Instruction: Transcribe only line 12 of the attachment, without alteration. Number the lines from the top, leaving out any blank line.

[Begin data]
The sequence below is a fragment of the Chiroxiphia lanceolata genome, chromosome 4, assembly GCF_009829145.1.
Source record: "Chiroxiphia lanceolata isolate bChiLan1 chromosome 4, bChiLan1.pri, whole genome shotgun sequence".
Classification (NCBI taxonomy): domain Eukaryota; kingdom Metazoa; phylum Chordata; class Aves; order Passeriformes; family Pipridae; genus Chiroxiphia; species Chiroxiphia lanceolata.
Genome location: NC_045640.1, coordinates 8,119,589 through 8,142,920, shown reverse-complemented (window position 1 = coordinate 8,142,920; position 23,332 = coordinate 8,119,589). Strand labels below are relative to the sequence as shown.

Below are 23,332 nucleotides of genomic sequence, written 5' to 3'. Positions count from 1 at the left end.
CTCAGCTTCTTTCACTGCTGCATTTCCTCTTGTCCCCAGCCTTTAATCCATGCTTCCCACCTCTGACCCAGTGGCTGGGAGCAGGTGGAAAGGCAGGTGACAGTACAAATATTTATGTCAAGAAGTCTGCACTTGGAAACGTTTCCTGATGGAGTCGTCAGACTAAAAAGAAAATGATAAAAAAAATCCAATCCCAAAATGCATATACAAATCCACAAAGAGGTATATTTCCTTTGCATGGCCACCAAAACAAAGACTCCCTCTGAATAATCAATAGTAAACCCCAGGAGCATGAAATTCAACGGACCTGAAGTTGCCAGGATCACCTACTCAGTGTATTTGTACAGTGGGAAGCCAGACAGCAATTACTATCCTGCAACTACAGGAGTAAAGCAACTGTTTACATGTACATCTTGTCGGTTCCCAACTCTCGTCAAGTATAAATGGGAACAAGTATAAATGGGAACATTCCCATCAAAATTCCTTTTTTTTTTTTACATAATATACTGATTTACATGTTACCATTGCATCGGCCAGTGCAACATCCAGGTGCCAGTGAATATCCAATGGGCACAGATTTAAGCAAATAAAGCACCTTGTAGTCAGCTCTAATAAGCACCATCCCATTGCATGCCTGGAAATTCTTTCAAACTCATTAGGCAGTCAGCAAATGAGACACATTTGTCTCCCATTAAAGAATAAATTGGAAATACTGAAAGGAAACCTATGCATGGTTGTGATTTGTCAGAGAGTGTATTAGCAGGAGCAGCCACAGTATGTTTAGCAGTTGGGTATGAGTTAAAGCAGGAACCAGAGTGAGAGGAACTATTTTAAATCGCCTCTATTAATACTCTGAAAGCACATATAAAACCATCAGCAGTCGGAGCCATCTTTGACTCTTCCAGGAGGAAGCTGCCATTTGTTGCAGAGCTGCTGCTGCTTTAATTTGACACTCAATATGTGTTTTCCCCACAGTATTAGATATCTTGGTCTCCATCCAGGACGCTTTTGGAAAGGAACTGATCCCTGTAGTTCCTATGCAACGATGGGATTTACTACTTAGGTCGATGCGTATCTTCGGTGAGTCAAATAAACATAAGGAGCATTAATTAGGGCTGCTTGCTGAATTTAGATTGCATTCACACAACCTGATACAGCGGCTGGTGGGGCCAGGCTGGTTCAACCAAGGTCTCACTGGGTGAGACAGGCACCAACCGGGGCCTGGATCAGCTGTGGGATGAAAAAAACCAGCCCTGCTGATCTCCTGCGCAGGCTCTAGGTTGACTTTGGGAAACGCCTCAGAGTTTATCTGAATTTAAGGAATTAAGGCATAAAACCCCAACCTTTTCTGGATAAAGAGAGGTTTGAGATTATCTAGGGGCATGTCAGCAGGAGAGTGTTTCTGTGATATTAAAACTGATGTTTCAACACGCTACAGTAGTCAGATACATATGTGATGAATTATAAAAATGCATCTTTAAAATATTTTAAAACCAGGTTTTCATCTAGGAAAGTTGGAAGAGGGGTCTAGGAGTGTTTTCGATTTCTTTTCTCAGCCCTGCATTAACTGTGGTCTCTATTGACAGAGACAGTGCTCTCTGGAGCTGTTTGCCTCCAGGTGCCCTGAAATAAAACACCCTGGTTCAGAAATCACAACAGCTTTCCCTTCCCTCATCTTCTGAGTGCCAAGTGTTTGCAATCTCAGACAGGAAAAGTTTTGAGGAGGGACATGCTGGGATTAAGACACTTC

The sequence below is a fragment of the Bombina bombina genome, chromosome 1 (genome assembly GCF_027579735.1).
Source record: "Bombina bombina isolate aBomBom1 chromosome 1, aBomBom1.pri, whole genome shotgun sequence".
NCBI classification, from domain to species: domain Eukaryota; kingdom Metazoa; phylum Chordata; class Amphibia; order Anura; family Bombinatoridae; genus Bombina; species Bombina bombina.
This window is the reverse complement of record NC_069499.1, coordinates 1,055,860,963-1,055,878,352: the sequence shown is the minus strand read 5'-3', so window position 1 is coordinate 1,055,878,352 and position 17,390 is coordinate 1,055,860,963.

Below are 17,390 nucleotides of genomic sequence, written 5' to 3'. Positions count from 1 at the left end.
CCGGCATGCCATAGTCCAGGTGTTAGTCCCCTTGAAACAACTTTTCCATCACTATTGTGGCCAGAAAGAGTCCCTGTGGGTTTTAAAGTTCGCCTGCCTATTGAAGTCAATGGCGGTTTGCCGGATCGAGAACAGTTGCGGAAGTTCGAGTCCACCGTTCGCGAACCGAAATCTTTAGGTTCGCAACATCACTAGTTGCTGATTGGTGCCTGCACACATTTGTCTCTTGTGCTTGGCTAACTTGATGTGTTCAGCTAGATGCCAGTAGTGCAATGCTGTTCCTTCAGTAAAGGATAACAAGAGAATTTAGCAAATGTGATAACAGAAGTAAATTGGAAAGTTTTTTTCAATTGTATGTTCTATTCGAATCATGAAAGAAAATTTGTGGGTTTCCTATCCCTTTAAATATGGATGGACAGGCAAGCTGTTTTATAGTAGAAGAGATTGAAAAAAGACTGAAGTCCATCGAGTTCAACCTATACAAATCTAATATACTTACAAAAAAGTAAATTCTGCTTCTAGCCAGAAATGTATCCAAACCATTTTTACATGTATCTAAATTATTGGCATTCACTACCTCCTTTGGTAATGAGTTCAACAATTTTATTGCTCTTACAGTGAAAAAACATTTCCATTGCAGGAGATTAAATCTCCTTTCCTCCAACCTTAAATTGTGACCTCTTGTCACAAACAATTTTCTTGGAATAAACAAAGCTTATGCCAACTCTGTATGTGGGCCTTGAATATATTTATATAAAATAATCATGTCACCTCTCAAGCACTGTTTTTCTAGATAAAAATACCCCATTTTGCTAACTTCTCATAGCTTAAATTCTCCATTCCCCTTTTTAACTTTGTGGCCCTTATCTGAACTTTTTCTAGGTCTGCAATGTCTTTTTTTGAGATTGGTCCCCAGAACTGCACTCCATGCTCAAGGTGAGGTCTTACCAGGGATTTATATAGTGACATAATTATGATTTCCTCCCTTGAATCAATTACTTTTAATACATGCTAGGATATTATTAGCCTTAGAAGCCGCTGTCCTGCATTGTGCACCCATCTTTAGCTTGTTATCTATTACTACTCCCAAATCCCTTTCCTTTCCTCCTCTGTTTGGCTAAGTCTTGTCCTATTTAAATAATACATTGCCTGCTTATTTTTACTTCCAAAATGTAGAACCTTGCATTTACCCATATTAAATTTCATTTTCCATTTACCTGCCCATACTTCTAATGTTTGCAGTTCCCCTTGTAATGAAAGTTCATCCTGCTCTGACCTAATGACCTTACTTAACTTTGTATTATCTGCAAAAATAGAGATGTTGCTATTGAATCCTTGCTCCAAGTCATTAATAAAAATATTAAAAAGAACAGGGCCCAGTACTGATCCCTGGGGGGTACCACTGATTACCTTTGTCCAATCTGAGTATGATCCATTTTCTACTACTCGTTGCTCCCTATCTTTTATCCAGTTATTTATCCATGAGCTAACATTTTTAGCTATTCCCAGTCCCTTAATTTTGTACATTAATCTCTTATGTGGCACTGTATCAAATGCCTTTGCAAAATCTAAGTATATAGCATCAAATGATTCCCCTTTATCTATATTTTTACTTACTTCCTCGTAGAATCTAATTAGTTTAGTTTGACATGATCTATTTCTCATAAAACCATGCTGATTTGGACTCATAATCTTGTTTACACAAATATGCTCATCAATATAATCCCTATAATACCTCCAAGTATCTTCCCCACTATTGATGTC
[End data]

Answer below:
CCGGCATGCCATAGTCCAGGTGTTAGTCCCCTTGAAACAACTTTTCCATCACTATTGTGGCCAGAAAGAGTCCCTGTGGGTTTTAAAGTTCGCCTGCCTATTGAAGTCAATGGCGGTTTGCCGGATCGAGAACAGTTGCGGAAGTTCGAGTCCACCGTTCGCGAACCGAAATCTTTAGGTTCGCAACATCACTAGTTGCTGATTGGTGCCTGCACACATTTGTCTCTTGTGCTTGGCTAACTTGATGTGTTCAGCTAGATGCCAGTAGTGCAATGCTGTTCCTTCAGTAAAGGATAACAAGAGAATTTAGCAAATGTGATAACAGAAGTAAATTGGAAAGTTTTTTTCAATTGTATGTTCTATTCGAATCATGAAAGAAAATTTGTGGGTTTCCTATCCCTTTAAATATGGATGGACAGGCAAGCTGTTTTATAGTAGAAGAGATTGAAAAAAGACTGAAGTCCATCGAGTTCAACCTATACAAATCTAATATACTTACAAAAAAGTAAATTCTGCTTCTAGCCAGAAATGTATCCAAACCATTTTTACATGTATCTAAATTATTGGCATTCACTACCTCCTTTGGTAATGAGTTCAACAATTTTATTGCTCTTACAGTGAAAAAACATTTCCATTGCAGGAGATTAAATCTCCTTTCCTCCAACCTTAAATTGTGACCTCTTGTCACAAACAATTTTCTTGGAATAAACAAAGCTTATGCCAACTCTGTATGTGGGCCTTGAATATATTTATATAAAATAATCATGTCACCTCTCAAGCACTGTTTTTCTAGATAAAAATACCCCATTTTGCTAACTTCTCATAGCTTAAATTCTCCATTCCCCTTTTTAACTTTGTGGCCCTTATCTGAACTTTTTCTAGGTCTGCAATGTCTTTTTTTGAGATTGGTCCCCAGAACTGCACTCCATGCTCAAGGTGAGGTCTTACCAGGGATTTATATAGTGACATAATTATGATTTCCTCCCTTGAATCAATTACTTTTAATACATGCTAGGATATTATTAGCCTTAGAAGCCGCTGTCCTGCATTGTGCACCCATCTTTAGCTTGTTATCTATTACTACTCCCAAATCCCTTTCCTTTCCTCCTCTGTTTGGCTAAGTCTTGTCCTATTTAAATAATACATTGCCTGCTTATTTTTACTTCCAAAATGTAGAACCTTGCATTTACCCATATTAAATTTCATTTTCCATTTACCTGCCCATACTTCTAATGTTTGCAGTTCCCCTTGTAATGAAAGTTCATCCTGCTCTGACCTAATGACCTTACTTAACTTTGTATTATCTGCAAAAATAGAGATGTTGCTATTGAATCCTTGCTCCAAGTCATTAATAAAAATATTAAAAAGAACAGGGCCCAGTACTGATCCCTGGGGGGTACCACTGATTACCTTTGTCCAATCTGAGTATGATCCATTTTCTACTACTCGTTGCTCCCTATCTTTTATCCAGTTATTTATCCATGAGCTAACATTTTTAGCTATTCCCAGTCCCTTAATTTTGTACATTAATCTCTTATGTGGCACTGTATCAAATGCCTTTGCAAAATCTAAGTATATAGCATCAAATGATTCCCCTTTATCTATATTTTTACTTACTTCCTCGTAGAATCTAATTAGTTTAGTTTGACATGATCTATTTCTCATAAAACCATGCTGATTTGGACTCATAATCTTGTTTACACAAATATGCTCATCAATATAATCCCTATAATACCTCCAAGTATCTTCCCCACTATTGATGTC